Bowl barrow 140m south east of Burston Cross
- Heritage Category:
- Scheduled Monument
- List Entry Number:
- Date first listed:
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This copy shows the entry on 22-Sep-2019 at 11:51:08.
The building or site itself may lie within the boundary of more than one authority.
- Mid Devon (District Authority)
- National Grid Reference:
- SS 71565 01716
Reasons for Designation
Bowl barrows, the most numerous form of round barrow, are funerary monuments
dating from the Late Neolithic period to the Late Bronze Age, with most
examples belonging to the period 2400-1500 BC. They were constructed as
earthen or rubble mounds, sometimes ditched, which covered single or multiple
burials. They occur either in isolation or grouped as cemeteries and often
acted as a focus for burials in later periods. Often superficially similar,
although differing widely in size, they exhibit regional variations in form
and a diversity of burial practices. There are over 10,000 surviving bowl
barrows recorded nationally (many more have already been destroyed), occurring
across most of lowland Britain. Often occupying prominent locations, they are
a major historic element in the modern landscape and their considerable
variation of form and longevity as a monument type provide important
information on the diversity of beliefs and social organisations amongst early
prehistoric communities. They are particularly representative of their period
and a substantial proportion of surviving examples are considered worthy of
Despite plough damage in the past, the bowl barrow 140m south east of Burston Cross survives comparatively well and contains archaeological and environmental information relating to the mound and its surrounding landscape. This mound forms part of a cluster of funerary and ritual monuments situated close to the present day village of Bow.
This monument includes a bowl barrow situated within the valley of the River
Yeo. The barrow survives as a large oval mound which measures 34.1m long from
north to south by 28.5m wide from east to west and is 1.35m high. A slight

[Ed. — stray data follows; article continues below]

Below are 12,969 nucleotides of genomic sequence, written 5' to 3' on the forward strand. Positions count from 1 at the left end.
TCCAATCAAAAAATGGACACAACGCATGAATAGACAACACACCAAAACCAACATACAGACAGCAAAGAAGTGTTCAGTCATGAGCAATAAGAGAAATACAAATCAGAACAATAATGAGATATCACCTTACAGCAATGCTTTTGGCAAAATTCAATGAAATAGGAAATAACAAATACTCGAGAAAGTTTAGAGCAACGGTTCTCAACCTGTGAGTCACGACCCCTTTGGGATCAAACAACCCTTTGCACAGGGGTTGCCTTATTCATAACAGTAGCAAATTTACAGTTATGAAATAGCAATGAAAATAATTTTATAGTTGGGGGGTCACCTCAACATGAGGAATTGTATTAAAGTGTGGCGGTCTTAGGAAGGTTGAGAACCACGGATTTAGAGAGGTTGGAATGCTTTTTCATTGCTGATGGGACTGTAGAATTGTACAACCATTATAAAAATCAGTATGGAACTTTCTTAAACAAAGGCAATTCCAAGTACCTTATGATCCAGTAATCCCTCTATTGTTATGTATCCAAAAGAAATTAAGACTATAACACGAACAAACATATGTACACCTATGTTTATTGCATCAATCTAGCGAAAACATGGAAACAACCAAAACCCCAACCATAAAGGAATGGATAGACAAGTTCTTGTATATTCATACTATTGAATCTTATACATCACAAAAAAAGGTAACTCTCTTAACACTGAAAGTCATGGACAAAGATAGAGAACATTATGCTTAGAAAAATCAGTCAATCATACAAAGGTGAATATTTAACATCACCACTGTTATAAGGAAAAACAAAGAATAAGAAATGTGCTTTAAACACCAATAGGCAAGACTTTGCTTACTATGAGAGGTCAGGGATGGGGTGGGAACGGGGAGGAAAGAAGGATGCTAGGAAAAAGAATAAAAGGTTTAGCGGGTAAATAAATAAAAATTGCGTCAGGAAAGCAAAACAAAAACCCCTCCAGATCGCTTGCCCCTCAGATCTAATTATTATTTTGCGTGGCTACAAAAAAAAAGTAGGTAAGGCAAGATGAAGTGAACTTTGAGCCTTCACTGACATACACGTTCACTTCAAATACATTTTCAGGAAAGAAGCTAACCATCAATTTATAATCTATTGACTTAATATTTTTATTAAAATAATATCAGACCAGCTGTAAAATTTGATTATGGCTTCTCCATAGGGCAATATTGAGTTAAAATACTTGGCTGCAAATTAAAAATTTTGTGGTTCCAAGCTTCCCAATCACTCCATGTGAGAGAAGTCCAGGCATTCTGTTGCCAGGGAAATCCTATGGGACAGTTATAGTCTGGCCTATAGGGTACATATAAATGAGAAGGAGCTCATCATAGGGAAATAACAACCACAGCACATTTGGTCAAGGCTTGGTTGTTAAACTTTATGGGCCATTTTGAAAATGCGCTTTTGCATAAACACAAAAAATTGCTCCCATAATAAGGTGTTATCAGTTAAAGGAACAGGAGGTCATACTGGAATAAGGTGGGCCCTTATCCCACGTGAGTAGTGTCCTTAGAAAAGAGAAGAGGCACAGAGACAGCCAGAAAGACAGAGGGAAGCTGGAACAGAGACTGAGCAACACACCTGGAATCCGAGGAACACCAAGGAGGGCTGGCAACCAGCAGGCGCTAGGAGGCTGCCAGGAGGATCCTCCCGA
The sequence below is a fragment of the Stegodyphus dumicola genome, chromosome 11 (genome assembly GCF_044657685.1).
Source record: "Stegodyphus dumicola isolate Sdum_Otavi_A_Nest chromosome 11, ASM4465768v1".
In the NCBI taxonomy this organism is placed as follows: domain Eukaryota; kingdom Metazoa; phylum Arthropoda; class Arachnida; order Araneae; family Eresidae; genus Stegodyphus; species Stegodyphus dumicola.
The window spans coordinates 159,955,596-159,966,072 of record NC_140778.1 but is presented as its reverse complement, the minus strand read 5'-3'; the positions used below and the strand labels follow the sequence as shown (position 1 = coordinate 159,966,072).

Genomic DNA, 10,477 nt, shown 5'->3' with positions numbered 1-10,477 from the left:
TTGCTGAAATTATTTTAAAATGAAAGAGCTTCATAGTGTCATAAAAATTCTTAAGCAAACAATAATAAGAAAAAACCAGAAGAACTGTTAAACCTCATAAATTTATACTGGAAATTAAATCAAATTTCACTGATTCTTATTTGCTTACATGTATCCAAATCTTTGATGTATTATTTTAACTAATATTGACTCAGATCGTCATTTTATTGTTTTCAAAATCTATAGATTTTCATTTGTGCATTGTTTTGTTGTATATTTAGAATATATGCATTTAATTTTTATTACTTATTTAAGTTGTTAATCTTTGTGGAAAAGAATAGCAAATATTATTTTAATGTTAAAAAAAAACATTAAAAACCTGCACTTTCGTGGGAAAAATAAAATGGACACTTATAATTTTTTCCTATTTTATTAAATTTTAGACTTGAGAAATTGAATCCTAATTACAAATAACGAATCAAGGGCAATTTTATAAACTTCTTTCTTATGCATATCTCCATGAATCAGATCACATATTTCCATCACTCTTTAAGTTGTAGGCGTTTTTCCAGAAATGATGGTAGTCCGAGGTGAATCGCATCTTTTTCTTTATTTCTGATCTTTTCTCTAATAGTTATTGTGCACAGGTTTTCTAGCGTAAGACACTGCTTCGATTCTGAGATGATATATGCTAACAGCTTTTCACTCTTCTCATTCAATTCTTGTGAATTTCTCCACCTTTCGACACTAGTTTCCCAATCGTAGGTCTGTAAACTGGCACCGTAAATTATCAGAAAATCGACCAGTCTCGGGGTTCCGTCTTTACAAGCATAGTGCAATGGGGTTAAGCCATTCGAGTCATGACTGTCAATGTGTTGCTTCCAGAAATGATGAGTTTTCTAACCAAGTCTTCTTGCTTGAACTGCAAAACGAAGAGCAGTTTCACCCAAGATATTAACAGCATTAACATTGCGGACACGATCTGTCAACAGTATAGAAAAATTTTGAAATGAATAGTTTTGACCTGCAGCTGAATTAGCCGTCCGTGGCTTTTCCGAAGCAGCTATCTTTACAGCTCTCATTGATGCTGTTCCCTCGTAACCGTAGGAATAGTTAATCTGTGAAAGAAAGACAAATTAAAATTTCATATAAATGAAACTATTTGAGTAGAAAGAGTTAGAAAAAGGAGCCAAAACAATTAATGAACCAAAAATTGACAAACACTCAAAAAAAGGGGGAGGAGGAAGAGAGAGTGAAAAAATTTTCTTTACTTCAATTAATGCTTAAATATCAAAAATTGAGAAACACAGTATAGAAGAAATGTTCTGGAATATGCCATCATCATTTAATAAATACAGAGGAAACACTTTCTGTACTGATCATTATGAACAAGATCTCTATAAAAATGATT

hollow in the centre of the mound may suggest early part excavation or
robbing. The ditch from which material to construct the mound was quarried,
surrounds the barrow and is preserved as a buried feature c.3m wide. On the
western side the mound has been slightly cut by a field boundary which passes
over it. On the north eastern side a well and small pond have been constructed
which also cut the mound and ditch.
The barrow is part of a larger concentration of funerary and ritual
monuments located around the present day settlement of Bow and many of these
are the subject of separate schedulings.
MAP EXTRACT The site of the monument is shown on the attached map extract. It includes a 2 metre boundary around the archaeological features, considered to be essential for the monument's support and preservation.
The contents of this record have been generated from a legacy data system.
- Legacy System number:
- Legacy System:
Devon County Sites and Monuments Register, SS70SW159, (1994)
MPP fieldwork by H. Gerrard, (1996)
This monument is scheduled under the Ancient Monuments and Archaeological Areas Act 1979 as amended as it appears to the Secretary of State to be of national importance. This entry is a copy, the original is held by the Department for Digital, Culture, Media and Sport.
End of official listing